What’s the point of pointless art?

Art that isn’t good for anything can often be very good indeed


Look closely at the hoarding, just at the St Patrick’s end of The Coombe in Dublin, and you’ll see a piece of drainpipe hanging down. Look again, and discover a pair of holes at eye level. Peer in, and realise that the drainpipe is a periscope, and that behind the hoarding is an urban lake. Formed in the foundations for an unbuilt apartment block, the lake is something of a secret wonderland. Wildlife has swarmed in, there are reeds, ducks, foxes… The drainpipe/periscope is an artwork, part of the Rotator project at Pallas Projects, by Ruth Clinton and Niamh Moriarty. But what’s it for?

The same question comes to mind on a visit to the Mermaid Arts Centre in Bray. A rope bridge lies on the floor of the gallery, its slatted footboards apparently painted in colours derived from Edouard Manet ’s famous 1882 painting Le déjeuner sur l’herbe. Another art duo, Anne Ffrench and Brian Harte made the bridge, and briefly installed it in late 2012, to link the uninhabited, rocky Sovereign Islands, off the coast of Kinsale.

The visual art world has diversified, and polarised. In one corner is the art market, where it’s easy to see what art is “for”, as price stands for value, and our national collections become trophy cabinets of worth. Opposite this is the art that can’t be bought and sold, art that is about ideas, which themselves are sometimes so vague and elusive that it’s difficult to know if it’s actually “about” anything at all. Texts proliferate. Writers and curators talk of “practice”, and objects as the residue of that practice, while audiences either buy in wholeheartedly or else remain outside, excluded by their bafflement.

Muddying the waters further, especially in a recession, are the arguments made for the continued funding of the arts. While the arts portfolio was under the same umbrella as tourism, these revolved around the idea of Ireland’s artists as a magnet for visitors. Now that it’s Arts, Heritage and the Gaeltacht, the arguments are more nebulous, implying some idea of cultural “good” that ultimately benefits us all. For a steady, if not always well argued, demolition of the idea of the visual arts having any intrinsic “good” at all, see John Carey ’s book What Good Are the Arts, 2005, in which he runs through the social, educational, moral and aesthetic cases for the arts, before coming to the conclusion that the only worthwhile art form is literature.

Emerging from the artisan (paintings of religious figures, and of wealthy patrons to demonstrate their power and prestige), art’s function changed utterly, not only with the invention of the camera, but also with the emergence of mass literacy. With a reading public, art didn’t have to show and tell in quite the same way. From the early nineteenth century, adherents of the Avant garde in Europe were insisting that art be used to shake up society, promote social reform, bring in change and revolution. But at the same time, the L’art pour l’art (art for art’s sake) movement, with which the Avant garde later became associated, was demanding a space for art to be about nothing but itself.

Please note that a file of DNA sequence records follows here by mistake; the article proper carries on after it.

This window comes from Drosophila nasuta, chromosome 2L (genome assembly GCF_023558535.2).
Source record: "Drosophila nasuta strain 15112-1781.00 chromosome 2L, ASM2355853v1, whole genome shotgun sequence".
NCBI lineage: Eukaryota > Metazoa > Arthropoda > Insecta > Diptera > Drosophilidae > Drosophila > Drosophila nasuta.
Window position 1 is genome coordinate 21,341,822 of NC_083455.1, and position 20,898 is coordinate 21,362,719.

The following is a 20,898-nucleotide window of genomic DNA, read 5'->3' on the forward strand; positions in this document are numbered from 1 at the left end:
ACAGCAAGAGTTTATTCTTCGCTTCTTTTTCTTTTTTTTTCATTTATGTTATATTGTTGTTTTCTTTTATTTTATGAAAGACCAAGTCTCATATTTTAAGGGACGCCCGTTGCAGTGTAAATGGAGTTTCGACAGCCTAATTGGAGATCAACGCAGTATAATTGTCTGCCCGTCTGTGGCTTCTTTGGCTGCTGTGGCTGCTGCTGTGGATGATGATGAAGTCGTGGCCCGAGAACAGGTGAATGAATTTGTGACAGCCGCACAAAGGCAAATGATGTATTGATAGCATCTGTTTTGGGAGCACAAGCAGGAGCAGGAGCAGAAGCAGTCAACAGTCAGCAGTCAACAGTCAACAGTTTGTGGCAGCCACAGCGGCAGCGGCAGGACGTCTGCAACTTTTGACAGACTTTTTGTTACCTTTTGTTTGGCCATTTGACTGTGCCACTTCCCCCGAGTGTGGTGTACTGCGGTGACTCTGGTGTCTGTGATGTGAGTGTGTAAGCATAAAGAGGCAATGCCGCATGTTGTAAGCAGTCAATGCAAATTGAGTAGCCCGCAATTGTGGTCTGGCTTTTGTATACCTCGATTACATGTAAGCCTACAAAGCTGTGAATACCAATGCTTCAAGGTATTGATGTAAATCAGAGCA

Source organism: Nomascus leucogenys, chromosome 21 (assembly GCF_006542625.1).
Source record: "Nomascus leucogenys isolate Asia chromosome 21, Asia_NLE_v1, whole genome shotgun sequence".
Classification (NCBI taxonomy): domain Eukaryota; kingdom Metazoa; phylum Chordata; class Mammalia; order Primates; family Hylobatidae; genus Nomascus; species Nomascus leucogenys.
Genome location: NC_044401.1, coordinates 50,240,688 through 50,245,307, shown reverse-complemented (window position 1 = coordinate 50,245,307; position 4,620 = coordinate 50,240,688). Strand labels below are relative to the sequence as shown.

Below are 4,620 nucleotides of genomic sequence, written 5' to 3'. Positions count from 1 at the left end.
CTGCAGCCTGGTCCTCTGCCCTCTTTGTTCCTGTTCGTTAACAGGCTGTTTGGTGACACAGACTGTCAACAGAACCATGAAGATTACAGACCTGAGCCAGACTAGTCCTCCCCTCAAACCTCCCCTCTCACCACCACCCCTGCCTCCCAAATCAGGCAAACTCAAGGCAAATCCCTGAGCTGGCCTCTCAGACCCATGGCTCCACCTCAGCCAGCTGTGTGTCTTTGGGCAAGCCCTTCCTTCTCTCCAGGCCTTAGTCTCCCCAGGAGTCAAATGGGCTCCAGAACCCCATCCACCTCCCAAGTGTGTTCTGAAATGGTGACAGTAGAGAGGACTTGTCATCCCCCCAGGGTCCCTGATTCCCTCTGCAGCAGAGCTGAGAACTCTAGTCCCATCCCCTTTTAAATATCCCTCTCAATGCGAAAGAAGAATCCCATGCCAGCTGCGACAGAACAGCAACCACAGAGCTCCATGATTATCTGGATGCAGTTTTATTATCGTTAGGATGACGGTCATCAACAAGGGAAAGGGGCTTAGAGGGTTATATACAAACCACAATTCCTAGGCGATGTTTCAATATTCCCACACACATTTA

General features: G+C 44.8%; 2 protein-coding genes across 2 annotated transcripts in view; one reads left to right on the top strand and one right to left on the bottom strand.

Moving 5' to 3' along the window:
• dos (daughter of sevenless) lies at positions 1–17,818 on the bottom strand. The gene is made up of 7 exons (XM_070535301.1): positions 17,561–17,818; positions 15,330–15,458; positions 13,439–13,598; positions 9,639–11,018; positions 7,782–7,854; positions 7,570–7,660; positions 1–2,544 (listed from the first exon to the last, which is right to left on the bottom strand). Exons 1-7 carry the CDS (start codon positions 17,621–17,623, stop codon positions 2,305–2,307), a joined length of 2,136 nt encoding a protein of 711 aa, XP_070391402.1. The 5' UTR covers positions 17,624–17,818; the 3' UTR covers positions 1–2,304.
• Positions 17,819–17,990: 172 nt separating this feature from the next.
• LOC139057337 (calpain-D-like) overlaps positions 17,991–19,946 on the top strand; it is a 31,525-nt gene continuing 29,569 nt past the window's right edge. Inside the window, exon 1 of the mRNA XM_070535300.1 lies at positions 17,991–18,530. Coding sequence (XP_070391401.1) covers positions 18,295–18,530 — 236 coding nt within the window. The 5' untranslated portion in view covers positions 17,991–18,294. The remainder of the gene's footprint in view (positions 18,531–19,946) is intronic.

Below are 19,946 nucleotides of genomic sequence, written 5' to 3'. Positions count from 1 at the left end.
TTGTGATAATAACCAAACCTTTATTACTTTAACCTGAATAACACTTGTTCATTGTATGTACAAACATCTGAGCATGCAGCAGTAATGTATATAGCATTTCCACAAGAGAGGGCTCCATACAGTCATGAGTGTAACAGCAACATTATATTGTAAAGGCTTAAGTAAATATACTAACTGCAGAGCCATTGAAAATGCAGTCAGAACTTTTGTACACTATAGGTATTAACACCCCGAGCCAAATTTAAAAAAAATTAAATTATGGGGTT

It’s harder than you might think to make something that has no purpose. Even if that’s not your intention. Funding structures, the gallery system and the whole apparatus of the art world may co-opt it to be about something other than it is. Land Art: those huge earthworks by artists including Michael Heizer with Double Negative, 1969 in Nevada, Robert Smithson – Spiral Jetty, Utah, 1970, and Walter de Maria with his Lightning Field, 1977, in New Mexico; was initially made to be unsaleable, to escape the gallery and market system, although galleries now sell photographs of, and artefacts from these projects. In a way, it’s unsurprising, art that seriously moves you is ripe for co-option to various causes.

The problem with all this is, that when art has no other purpose than itself, how are we to judge it? Is Ffrench and Harte’s rope bridge a “good” rope bridge? Is Clinton and Moriarty’s video, made by rotating a camcorder inside a circular opening in an old wall, a “good” video? When the art work is aiming for beauty, it’s easy because we can assess it as to whether, to us, it is beautiful. But what are we to do with art that deliberately avoids beauty? Unless we find ourselves moved, intrigued, or inspired to insight; all that remains is to look at what the artist was hoping to achieve, and to make a judgement on that basis. Too often, in those cases, the texts that accompany the work don’t seem to bear any relation to what we are faced with in the gallery, or the artist will “explain” an idea that isn’t necessarily present in the work.

The philosopher Theodor Adorno, in a 1965 talk, entitled Functionalism Today, spoke of “art’s definitive protest against the dominance of purpose over human life,” and I’m inclined to agree with him. Some of the very best art is completely pointless, unsullied by market values, and untainted by aiming for social, educational and practical “good”s. But within that, the artists themselves have a responsibility to make the very best pointless art that they can. It may not always succeed in its aims, but I’m glad I live in a world where I can stumble upon a periscope hanging on an otherwise anonymous hoarding, that gives away the secrets of a hidden urban lake.

Gemma Tipton

Rotator runs until April 6th, with a performance on March 27th. pallasprojects.org

The Sovereigns is at the Mermaid, Bray, until April 11th, with a special film screening on March 28th. mermaidartscentre.ie